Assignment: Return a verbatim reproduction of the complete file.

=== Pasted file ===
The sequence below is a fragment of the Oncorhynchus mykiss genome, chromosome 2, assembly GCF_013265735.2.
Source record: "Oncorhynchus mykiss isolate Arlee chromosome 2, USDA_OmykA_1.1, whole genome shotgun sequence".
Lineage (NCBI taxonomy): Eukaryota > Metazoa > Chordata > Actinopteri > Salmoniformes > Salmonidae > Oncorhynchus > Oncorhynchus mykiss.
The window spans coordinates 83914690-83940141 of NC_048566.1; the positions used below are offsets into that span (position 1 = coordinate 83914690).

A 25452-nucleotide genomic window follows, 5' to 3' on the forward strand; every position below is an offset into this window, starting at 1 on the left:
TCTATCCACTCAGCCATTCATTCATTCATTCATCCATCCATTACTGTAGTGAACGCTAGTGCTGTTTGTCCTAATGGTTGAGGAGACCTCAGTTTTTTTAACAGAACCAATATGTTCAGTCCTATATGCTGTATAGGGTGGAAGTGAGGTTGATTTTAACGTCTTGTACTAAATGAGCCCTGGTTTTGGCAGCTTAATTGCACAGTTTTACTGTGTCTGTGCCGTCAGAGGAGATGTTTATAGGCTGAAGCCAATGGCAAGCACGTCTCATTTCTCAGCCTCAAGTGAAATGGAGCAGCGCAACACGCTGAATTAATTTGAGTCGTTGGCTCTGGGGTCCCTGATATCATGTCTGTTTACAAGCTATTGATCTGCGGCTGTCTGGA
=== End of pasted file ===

The sequence below is a fragment of the Oncorhynchus mykiss genome, chromosome 2, assembly GCF_013265735.2.
Source record: "Oncorhynchus mykiss isolate Arlee chromosome 2, USDA_OmykA_1.1, whole genome shotgun sequence".
Lineage (NCBI taxonomy): Eukaryota > Metazoa > Chordata > Actinopteri > Salmoniformes > Salmonidae > Oncorhynchus > Oncorhynchus mykiss.
The window spans coordinates 83914690-83940141 of NC_048566.1; the positions used below are offsets into that span (position 1 = coordinate 83914690).

A 25452-nucleotide genomic window follows, 5' to 3' on the forward strand; every position below is an offset into this window, starting at 1 on the left:
TCTATCCACTCAGCCATTCATTCATTCATTCATCCATCCATTACTGTAGTGAACGCTAGTGCTGTTTGTCCTAATGGTTGAGGAGACCTCAGTTTTTTTAACAGAACCAATATGTTCAGTCCTATATGCTGTATAGGGTGGAAGTGAGGTTGATTTTAACGTCTTGTACTAAATGAGCCCTGGTTTTGGCAGCTTAATTGCACAGTTTTACTGTGTCTGTGCCGTCAGAGGAGATGTTTATAGGCTGAAGCCAATGGCAAGCACGTCTCATTTCTCAGCCTCAAGTGAAATGGAGCAGCGCAACACGCTGAATTAATTTGAGTCGTTGGCTCTGGGGTCCCTGATATCATGTCTGTTTACAAGCTATTGATCTGCGGCTGTCTGGA